I just finished Jhumpa Lahiri's new collection, Unaccustomed Earth, and you should finish it, too. Not because every story gets you. Not because every story sneaks up behind you like a teenage bully at the neighborhood pool, presses down on your shoulders until you feel the world open up around you, flooding all the the strange, dark spaces inside you that account for breath. But because some of the stories do, and sometimes some is enough.
A lot of people have said a lot of things about what makes Jhumpa Lahiri's stories good. And though I do enjoy repeating myself and others, I've run five miles today and am tired, so I'll just say that, apart from the musculature, apart from the cruelty and the strength, the thing that elevates the best of the stories is the contrast between the shock of submersion and the inevitability that follows. Something is strange or new, exotic; then suddenly it's the standard, the truth, the blue all around.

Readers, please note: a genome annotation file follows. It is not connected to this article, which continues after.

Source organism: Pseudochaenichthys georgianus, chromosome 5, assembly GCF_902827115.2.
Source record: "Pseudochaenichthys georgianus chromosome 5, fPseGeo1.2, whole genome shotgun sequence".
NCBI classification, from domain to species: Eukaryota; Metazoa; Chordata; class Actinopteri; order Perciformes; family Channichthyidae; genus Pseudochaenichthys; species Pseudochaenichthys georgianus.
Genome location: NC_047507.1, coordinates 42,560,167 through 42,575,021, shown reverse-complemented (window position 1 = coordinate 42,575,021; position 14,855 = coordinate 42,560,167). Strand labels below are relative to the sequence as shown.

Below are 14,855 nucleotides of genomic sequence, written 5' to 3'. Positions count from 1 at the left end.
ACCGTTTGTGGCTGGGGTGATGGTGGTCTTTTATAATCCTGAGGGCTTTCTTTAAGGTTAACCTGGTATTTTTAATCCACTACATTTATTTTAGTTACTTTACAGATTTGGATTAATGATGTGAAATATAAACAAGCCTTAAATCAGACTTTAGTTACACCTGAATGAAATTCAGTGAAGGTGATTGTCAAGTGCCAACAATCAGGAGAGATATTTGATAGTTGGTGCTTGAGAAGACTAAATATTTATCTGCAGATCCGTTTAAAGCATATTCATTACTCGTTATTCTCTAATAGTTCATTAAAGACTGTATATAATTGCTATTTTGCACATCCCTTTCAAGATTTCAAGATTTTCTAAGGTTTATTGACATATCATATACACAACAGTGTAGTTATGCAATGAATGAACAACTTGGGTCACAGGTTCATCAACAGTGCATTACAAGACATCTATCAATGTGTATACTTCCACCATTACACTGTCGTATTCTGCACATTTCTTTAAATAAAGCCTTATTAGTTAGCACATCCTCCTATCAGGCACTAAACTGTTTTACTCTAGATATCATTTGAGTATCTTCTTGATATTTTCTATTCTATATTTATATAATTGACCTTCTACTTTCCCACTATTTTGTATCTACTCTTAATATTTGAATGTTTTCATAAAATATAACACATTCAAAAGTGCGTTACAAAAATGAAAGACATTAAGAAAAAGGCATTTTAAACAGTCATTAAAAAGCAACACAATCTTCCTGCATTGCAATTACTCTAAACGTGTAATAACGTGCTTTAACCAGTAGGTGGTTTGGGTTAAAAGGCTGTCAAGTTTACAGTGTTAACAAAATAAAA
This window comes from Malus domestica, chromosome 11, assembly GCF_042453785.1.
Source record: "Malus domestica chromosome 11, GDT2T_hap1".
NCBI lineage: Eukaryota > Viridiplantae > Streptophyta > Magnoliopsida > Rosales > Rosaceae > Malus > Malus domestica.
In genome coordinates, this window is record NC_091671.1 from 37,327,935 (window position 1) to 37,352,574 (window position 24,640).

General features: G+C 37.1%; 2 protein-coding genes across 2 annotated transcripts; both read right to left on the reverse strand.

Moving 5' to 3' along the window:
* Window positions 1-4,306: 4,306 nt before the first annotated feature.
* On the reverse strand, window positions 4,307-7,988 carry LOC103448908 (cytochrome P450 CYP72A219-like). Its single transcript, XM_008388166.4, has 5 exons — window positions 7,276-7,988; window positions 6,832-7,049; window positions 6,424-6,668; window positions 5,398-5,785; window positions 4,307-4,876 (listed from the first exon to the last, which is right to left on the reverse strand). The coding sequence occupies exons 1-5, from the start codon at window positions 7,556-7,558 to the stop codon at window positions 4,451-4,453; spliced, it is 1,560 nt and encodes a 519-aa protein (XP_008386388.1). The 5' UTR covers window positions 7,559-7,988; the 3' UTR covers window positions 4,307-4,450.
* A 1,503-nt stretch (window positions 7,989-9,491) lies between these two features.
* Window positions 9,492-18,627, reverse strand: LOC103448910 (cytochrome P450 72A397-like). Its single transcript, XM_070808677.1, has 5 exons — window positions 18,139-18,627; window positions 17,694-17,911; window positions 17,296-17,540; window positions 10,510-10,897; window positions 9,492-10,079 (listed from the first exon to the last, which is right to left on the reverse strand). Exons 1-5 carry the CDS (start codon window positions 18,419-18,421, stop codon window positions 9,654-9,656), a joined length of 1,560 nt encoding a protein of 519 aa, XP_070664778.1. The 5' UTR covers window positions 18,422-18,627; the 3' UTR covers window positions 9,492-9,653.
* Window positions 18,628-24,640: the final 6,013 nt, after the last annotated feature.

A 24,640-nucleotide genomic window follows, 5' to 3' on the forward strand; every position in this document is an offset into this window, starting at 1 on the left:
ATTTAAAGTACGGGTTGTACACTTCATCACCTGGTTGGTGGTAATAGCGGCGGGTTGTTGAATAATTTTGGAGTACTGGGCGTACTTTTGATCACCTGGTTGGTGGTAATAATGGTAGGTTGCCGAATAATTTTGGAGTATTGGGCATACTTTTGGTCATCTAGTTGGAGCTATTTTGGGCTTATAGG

"Going Ashore," the final story in the collection, is both tragically conventional and conventionally tragic. Yet, embedded in the slow descent of the piece is a description of a moment I remember vividly from my own life, of giving up something you want not because it is the right thing to do, or the smart thing to do, but simply because you can't seem to do anything else.
It is the kind of private turning, the kind of intimate quake, you never expect to see articulated outside of your body. In fact, until you see it there, splayed on the page, letters thrusting into blank, you could imagine that it happened differently, that it never happened at all.